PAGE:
Fostering Constructive Communication, Part Two
By Scott E. Friedman, Andrea H. Vossler, and Eliza P. Friedman
In Part One of Fostering Constructive Communication, we discussed the value of constructive communication—whether in business or in everyday life.
We also had a think about why most people struggle with it.
You may recall that, according to studies at the University of Minnesota, the average person remembers only about half of what he or she has heard—no matter how carefully he thought he was listening.
As always, we look at how science relates to problems family businesses often deal with. Here are some suggestions, based on science, to help families constructively communicate with each other.
The first strategy is memorializing agreements in writing.
Research at places like Florida State University and Michigan State University revealed that an average listener will remember only about twenty-five percent of what was said only two months after listening to a talk—and that we are likely to forget from one-half to one-third of what we heard within eight hours. Putting agreements in writing will help reduce misunderstandings that result from innocent, but faulty, recollections.
Another idea is to sensitize individuals to the importance of non-verbal communication.
Non-verbal communication can occur in a variety of ways, including through gestures, body language (posture), tone of voice, facial expression, eye contact, etc. It can also occur through choices in fashion, hairstyles, and perfume or other scents. We also communicate non-verbally through space (for example, consider the location and decor of an office), time (consider, for example, whether one is punctual or consistently late), symbols (for example, using emojis), and sounds (such as a choice of ringtone on a phone).
Interestingly, we can even communicate silently, the meaning of which can be positive or negative, depending on the context, to reflect, alternatively and as only one example, either rapt attention or lack of interest. Sometimes we communicate non-verbally by multi-tasking, such as, for example, when listening to someone but, at the same time, checking emails. It can be both intentional and deliberate, or unintentional and unconscious. It can reflect emotions like happiness, unhappiness, interest, curiosity, annoyance, empathy, etc. Perhaps the most famous work on the importance of non-verbal communication was done by Albert Mehrabian.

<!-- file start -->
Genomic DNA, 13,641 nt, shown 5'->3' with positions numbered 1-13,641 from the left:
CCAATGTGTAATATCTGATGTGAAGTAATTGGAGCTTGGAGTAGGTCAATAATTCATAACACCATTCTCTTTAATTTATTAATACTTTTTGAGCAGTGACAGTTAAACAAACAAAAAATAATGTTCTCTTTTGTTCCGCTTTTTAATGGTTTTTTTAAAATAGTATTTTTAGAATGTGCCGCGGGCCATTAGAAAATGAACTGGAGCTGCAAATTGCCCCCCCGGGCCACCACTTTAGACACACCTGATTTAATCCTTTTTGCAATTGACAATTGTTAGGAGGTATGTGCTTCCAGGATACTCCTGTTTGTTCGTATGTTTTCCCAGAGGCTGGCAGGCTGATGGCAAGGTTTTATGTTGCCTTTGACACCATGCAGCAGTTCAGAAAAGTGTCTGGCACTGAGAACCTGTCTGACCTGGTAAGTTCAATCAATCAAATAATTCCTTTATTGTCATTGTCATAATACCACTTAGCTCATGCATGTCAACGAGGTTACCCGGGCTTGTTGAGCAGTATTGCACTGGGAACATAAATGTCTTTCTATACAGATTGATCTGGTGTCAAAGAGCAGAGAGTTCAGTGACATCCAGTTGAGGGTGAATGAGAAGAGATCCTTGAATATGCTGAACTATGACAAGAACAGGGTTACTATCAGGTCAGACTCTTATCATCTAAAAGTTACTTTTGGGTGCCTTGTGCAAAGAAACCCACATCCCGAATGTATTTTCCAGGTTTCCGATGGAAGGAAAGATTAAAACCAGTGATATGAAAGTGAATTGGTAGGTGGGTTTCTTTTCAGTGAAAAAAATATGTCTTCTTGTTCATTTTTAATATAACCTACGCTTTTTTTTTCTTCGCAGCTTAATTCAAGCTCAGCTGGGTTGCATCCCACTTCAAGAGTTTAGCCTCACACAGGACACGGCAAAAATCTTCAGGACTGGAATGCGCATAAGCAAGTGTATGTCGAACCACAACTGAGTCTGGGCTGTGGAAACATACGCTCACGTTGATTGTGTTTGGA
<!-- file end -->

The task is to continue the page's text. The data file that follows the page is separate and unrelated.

While the subject is of continuing debate, Mehrabian is well-known for proposing that words account for only about seven percent of how we process a message; the balance is by considering tone of voice (accounting for about thirty-eight percent of how we process a message), and body language (accounting for about fifty-five percent of how a message is processed).
Families in business together can use this information to help insure that their non-verbal communications are thoughtful and constructive; doing so will help enhance interpersonal relationships.
Our propensity to misunderstand each other continues to accelerate due to the increased use of technology to communicate as it is difficult to express emotions and feeling in emails, texts and tweets that only require a form of written text—at a time when researchers have established the importance of non-verbal communication—for effective communication.
To learn more about how D21 Partners helps Buffalo-area businesses foster a culture with better communication, click here.
 Ralph G. Nichols & Leonard A. Stevens, Listening to People, Harv. Bus. Rev. (Sept. 1957), https://hbr.org/1957/09/listening-to-people.
 See generally, e.g., Albert Mehrabian, Silent Messages (1971); Albert Mehrabian, “Silent Messages”: A Wealth of Information About Nonverbal Communication (Body Language), http://www.kaaj.com/psych/smorder.html (last visited Mar. 20, 2017).
 Mehrabian, supra.